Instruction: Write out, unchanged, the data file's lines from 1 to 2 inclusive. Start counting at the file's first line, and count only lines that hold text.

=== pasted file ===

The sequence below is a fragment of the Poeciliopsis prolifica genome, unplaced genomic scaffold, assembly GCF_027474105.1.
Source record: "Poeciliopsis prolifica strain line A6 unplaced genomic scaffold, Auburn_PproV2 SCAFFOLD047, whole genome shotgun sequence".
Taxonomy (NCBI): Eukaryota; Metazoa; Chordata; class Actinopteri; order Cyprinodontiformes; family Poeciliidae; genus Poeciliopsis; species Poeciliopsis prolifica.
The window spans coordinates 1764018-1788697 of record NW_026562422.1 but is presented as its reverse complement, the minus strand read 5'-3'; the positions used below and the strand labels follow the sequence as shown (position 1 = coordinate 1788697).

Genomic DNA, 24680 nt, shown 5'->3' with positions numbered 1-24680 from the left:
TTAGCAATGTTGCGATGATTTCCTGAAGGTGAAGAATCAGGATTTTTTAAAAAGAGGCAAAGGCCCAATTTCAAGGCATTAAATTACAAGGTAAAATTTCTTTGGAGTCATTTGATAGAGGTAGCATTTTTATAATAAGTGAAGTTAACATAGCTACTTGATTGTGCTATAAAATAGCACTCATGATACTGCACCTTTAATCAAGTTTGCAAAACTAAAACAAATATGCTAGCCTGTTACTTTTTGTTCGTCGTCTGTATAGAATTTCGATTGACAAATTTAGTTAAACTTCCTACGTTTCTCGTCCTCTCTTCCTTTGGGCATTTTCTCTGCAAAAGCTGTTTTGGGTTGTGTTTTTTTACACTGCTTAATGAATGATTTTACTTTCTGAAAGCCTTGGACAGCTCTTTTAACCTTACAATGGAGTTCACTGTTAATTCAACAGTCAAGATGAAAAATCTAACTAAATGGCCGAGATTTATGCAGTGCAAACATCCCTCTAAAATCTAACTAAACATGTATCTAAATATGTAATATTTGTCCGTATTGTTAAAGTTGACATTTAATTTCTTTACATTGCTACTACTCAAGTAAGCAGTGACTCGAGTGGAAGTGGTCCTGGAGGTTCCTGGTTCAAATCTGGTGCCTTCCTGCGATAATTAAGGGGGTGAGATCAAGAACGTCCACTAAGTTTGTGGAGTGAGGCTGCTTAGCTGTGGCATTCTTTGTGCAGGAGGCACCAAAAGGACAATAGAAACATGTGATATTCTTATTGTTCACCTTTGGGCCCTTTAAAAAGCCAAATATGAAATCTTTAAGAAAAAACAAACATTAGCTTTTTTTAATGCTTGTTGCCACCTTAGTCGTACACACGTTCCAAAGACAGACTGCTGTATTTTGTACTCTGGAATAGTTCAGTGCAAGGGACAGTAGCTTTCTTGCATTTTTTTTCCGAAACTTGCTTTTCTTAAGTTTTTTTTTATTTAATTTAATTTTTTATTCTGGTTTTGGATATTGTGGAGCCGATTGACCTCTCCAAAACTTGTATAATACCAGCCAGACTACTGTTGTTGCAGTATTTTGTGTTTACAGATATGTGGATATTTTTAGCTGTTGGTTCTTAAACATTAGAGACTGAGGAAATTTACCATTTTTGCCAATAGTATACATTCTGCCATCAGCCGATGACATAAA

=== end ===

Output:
The sequence below is a fragment of the Poeciliopsis prolifica genome, unplaced genomic scaffold, assembly GCF_027474105.1.
Source record: "Poeciliopsis prolifica strain line A6 unplaced genomic scaffold, Auburn_PproV2 SCAFFOLD047, whole genome shotgun sequence".